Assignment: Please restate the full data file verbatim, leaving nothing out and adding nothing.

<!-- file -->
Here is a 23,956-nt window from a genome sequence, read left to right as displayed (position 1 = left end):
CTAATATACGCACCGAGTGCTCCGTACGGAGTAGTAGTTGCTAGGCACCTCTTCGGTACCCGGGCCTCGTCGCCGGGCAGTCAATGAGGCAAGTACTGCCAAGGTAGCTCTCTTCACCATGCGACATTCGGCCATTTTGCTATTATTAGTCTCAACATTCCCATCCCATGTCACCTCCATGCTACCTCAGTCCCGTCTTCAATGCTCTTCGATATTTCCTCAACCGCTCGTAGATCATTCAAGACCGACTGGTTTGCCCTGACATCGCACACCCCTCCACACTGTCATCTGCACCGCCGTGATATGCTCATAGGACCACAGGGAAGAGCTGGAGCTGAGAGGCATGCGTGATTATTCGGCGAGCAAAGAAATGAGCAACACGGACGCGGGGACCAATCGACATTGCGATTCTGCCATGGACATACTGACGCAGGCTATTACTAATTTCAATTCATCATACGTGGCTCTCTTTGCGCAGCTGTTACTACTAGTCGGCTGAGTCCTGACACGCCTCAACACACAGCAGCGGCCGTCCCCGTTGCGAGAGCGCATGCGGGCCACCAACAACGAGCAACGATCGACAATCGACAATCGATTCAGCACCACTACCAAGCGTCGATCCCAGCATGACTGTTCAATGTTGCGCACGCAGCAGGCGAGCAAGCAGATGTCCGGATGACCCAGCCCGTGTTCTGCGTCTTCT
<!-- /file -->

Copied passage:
Here is a 23,956-nt window from a genome sequence, read left to right as displayed (position 1 = left end):
CTAATATACGCACCGAGTGCTCCGTACGGAGTAGTAGTTGCTAGGCACCTCTTCGGTACCCGGGCCTCGTCGCCGGGCAGTCAATGAGGCAAGTACTGCCAAGGTAGCTCTCTTCACCATGCGACATTCGGCCATTTTGCTATTATTAGTCTCAACATTCCCATCCCATGTCACCTCCATGCTACCTCAGTCCCGTCTTCAATGCTCTTCGATATTTCCTCAACCGCTCGTAGATCATTCAAGACCGACTGGTTTGCCCTGACATCGCACACCCCTCCACACTGTCATCTGCACCGCCGTGATATGCTCATAGGACCACAGGGAAGAGCTGGAGCTGAGAGGCATGCGTGATTATTCGGCGAGCAAAGAAATGAGCAACACGGACGCGGGGACCAATCGACATTGCGATTCTGCCATGGACATACTGACGCAGGCTATTACTAATTTCAATTCATCATACGTGGCTCTCTTTGCGCAGCTGTTACTACTAGTCGGCTGAGTCCTGACACGCCTCAACACACAGCAGCGGCCGTCCCCGTTGCGAGAGCGCATGCGGGCCACCAACAACGAGCAACGATCGACAATCGACAATCGATTCAGCACCACTACCAAGCGTCGATCCCAGCATGACTGTTCAATGTTGCGCACGCAGCAGGCGAGCAAGCAGATGTCCGGATGACCCAGCCCGTGTTCTGCGTCTTCT